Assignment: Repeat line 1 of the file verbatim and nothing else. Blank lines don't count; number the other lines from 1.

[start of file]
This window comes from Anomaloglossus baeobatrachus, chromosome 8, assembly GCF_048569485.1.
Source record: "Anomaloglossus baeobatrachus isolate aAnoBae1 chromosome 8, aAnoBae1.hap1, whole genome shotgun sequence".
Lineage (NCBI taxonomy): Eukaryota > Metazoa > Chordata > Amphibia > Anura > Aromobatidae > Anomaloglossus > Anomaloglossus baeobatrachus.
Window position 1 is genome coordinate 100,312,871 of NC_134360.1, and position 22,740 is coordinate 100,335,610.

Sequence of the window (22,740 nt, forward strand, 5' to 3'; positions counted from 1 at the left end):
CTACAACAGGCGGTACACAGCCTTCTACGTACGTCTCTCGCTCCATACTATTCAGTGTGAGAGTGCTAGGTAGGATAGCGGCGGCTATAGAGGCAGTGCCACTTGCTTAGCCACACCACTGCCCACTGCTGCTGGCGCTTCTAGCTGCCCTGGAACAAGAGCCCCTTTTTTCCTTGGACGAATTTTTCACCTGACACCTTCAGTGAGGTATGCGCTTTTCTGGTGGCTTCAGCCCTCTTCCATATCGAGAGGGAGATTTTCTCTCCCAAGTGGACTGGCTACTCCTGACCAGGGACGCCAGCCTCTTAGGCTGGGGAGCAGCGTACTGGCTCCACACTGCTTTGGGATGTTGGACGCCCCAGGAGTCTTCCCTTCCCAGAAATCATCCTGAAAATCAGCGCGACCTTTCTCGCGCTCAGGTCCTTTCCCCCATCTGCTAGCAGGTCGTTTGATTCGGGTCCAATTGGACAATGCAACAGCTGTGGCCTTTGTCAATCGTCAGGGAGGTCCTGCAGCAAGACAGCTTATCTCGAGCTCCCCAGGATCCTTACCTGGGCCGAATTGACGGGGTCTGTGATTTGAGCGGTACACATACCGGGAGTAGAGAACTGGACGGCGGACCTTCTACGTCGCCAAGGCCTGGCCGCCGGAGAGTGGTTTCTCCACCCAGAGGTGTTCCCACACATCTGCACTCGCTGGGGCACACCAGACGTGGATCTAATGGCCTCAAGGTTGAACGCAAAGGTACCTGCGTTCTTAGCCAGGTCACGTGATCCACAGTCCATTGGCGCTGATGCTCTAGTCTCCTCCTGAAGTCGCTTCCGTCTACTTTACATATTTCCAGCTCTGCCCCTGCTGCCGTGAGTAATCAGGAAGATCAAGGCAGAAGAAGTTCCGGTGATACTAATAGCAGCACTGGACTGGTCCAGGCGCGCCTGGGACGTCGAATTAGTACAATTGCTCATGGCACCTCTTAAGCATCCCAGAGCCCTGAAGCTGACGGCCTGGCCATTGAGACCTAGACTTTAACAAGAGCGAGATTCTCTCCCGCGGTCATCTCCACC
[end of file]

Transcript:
This window comes from Anomaloglossus baeobatrachus, chromosome 8, assembly GCF_048569485.1.